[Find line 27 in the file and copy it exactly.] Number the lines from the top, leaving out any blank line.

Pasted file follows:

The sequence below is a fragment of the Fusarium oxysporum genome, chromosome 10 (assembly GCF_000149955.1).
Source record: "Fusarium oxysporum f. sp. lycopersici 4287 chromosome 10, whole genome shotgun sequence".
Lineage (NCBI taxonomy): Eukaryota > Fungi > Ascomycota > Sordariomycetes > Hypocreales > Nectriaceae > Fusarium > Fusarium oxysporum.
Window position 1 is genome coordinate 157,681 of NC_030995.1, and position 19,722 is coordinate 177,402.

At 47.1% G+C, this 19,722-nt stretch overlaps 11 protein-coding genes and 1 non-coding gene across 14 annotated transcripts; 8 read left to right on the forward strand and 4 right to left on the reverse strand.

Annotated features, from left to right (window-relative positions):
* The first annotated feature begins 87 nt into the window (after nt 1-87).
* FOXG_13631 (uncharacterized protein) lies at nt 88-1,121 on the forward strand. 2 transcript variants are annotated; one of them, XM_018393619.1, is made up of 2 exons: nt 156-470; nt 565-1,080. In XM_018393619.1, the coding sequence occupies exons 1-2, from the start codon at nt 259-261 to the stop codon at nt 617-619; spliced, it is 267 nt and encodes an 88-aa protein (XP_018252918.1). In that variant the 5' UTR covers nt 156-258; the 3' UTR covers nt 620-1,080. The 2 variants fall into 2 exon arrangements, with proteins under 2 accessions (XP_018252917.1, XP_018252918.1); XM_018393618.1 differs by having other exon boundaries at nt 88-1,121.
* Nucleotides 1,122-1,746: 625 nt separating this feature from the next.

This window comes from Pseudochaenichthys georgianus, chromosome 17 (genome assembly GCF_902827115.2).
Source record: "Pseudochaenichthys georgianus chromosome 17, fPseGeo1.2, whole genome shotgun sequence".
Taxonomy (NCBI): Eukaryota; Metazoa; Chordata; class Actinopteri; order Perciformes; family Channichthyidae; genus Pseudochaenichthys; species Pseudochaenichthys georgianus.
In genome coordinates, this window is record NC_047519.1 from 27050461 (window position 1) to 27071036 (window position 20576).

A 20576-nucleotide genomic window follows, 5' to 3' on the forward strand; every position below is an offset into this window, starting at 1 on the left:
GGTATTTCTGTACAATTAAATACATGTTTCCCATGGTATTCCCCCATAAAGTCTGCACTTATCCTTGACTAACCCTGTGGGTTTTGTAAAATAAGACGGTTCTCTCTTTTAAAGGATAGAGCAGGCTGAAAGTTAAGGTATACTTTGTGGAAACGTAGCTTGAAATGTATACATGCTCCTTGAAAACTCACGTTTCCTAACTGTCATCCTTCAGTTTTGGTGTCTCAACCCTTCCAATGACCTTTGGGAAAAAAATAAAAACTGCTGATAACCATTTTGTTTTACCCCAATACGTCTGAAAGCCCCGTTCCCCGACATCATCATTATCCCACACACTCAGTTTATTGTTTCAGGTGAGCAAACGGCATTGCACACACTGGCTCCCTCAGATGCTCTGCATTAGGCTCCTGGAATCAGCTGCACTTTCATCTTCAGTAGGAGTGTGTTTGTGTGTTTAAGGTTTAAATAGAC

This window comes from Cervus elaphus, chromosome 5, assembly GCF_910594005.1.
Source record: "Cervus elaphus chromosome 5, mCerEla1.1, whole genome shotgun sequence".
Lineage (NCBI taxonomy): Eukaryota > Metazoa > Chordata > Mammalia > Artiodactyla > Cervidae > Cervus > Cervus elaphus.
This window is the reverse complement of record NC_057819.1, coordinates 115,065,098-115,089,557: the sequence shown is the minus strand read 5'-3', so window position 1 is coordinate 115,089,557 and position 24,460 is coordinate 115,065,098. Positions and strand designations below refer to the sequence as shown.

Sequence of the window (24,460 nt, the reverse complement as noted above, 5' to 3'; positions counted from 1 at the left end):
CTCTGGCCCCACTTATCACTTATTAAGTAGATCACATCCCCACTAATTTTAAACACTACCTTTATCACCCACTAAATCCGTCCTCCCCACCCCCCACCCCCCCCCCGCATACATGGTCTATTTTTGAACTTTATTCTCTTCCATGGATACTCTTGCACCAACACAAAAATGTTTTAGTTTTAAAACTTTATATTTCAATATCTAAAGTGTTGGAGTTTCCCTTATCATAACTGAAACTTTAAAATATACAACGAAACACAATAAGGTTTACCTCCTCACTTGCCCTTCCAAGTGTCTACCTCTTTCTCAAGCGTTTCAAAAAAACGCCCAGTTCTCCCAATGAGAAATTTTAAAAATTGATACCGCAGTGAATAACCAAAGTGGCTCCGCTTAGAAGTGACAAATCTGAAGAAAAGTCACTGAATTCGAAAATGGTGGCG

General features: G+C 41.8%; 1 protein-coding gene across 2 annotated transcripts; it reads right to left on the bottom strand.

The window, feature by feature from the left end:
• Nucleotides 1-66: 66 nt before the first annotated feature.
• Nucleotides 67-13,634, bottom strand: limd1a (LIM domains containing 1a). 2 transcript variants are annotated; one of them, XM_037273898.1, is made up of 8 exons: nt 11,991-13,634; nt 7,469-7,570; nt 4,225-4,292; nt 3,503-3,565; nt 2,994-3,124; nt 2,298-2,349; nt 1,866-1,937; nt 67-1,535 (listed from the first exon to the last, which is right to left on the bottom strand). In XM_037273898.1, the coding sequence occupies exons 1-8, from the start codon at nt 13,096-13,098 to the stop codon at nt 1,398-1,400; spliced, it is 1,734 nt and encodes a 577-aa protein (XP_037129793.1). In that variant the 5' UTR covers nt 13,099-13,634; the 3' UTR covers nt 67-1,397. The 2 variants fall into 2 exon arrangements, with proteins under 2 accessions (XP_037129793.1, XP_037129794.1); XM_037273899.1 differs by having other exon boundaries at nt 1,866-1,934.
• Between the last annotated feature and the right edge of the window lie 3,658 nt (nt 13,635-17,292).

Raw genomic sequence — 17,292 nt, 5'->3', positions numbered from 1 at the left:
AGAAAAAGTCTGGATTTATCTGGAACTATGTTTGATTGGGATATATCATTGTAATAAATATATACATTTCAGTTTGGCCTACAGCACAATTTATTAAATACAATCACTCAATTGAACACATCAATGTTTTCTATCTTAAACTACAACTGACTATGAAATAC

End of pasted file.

Raw genomic sequence — 17,292 nt, 5'->3', positions numbered from 1 at the left: